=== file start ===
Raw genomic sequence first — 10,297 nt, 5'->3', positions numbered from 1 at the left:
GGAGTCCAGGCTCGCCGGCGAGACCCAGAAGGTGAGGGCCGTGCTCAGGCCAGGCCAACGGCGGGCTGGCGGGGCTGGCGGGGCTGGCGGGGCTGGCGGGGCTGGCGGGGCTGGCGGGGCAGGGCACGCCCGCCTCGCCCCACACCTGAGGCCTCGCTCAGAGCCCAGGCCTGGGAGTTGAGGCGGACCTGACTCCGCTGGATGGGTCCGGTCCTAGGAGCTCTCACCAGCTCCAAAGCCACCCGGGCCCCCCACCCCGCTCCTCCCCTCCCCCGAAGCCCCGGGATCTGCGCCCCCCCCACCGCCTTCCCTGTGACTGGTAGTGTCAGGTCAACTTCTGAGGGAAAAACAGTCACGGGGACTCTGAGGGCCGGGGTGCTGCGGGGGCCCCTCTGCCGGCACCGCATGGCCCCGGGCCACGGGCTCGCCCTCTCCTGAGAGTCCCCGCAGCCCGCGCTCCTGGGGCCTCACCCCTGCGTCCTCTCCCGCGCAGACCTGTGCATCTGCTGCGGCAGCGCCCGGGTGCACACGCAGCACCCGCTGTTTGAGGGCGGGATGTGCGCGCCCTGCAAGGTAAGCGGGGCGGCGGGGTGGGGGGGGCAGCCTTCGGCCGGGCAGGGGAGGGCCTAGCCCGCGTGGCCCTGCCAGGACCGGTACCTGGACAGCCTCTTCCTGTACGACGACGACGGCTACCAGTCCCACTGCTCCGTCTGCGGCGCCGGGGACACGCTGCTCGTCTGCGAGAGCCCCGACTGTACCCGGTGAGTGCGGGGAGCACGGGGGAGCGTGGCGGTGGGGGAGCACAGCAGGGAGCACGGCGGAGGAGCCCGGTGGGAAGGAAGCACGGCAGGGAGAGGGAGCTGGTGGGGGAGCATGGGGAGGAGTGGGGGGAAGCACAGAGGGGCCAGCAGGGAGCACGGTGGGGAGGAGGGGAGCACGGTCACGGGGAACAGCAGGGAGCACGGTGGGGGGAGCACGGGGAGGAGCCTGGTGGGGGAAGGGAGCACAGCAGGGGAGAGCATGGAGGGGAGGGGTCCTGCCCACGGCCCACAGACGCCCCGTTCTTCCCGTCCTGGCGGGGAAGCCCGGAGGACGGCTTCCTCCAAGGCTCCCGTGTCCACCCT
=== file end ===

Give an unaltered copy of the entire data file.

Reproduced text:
Raw genomic sequence first — 10,297 nt, 5'->3', positions numbered from 1 at the left:
GGAGTCCAGGCTCGCCGGCGAGACCCAGAAGGTGAGGGCCGTGCTCAGGCCAGGCCAACGGCGGGCTGGCGGGGCTGGCGGGGCTGGCGGGGCTGGCGGGGCTGGCGGGGCTGGCGGGGCAGGGCACGCCCGCCTCGCCCCACACCTGAGGCCTCGCTCAGAGCCCAGGCCTGGGAGTTGAGGCGGACCTGACTCCGCTGGATGGGTCCGGTCCTAGGAGCTCTCACCAGCTCCAAAGCCACCCGGGCCCCCCACCCCGCTCCTCCCCTCCCCCGAAGCCCCGGGATCTGCGCCCCCCCCACCGCCTTCCCTGTGACTGGTAGTGTCAGGTCAACTTCTGAGGGAAAAACAGTCACGGGGACTCTGAGGGCCGGGGTGCTGCGGGGGCCCCTCTGCCGGCACCGCATGGCCCCGGGCCACGGGCTCGCCCTCTCCTGAGAGTCCCCGCAGCCCGCGCTCCTGGGGCCTCACCCCTGCGTCCTCTCCCGCGCAGACCTGTGCATCTGCTGCGGCAGCGCCCGGGTGCACACGCAGCACCCGCTGTTTGAGGGCGGGATGTGCGCGCCCTGCAAGGTAAGCGGGGCGGCGGGGTGGGGGGGGCAGCCTTCGGCCGGGCAGGGGAGGGCCTAGCCCGCGTGGCCCTGCCAGGACCGGTACCTGGACAGCCTCTTCCTGTACGACGACGACGGCTACCAGTCCCACTGCTCCGTCTGCGGCGCCGGGGACACGCTGCTCGTCTGCGAGAGCCCCGACTGTACCCGGTGAGTGCGGGGAGCACGGGGGAGCGTGGCGGTGGGGGAGCACAGCAGGGAGCACGGCGGAGGAGCCCGGTGGGAAGGAAGCACGGCAGGGAGAGGGAGCTGGTGGGGGAGCATGGGGAGGAGTGGGGGGAAGCACAGAGGGGCCAGCAGGGAGCACGGTGGGGAGGAGGGGAGCACGGTCACGGGGAACAGCAGGGAGCACGGTGGGGGGAGCACGGGGAGGAGCCTGGTGGGGGAAGGGAGCACAGCAGGGGAGAGCATGGAGGGGAGGGGTCCTGCCCACGGCCCACAGACGCCCCGTTCTTCCCGTCCTGGCGGGGAAGCCCGGAGGACGGCTTCCTCCAAGGCTCCCGTGTCCACCCT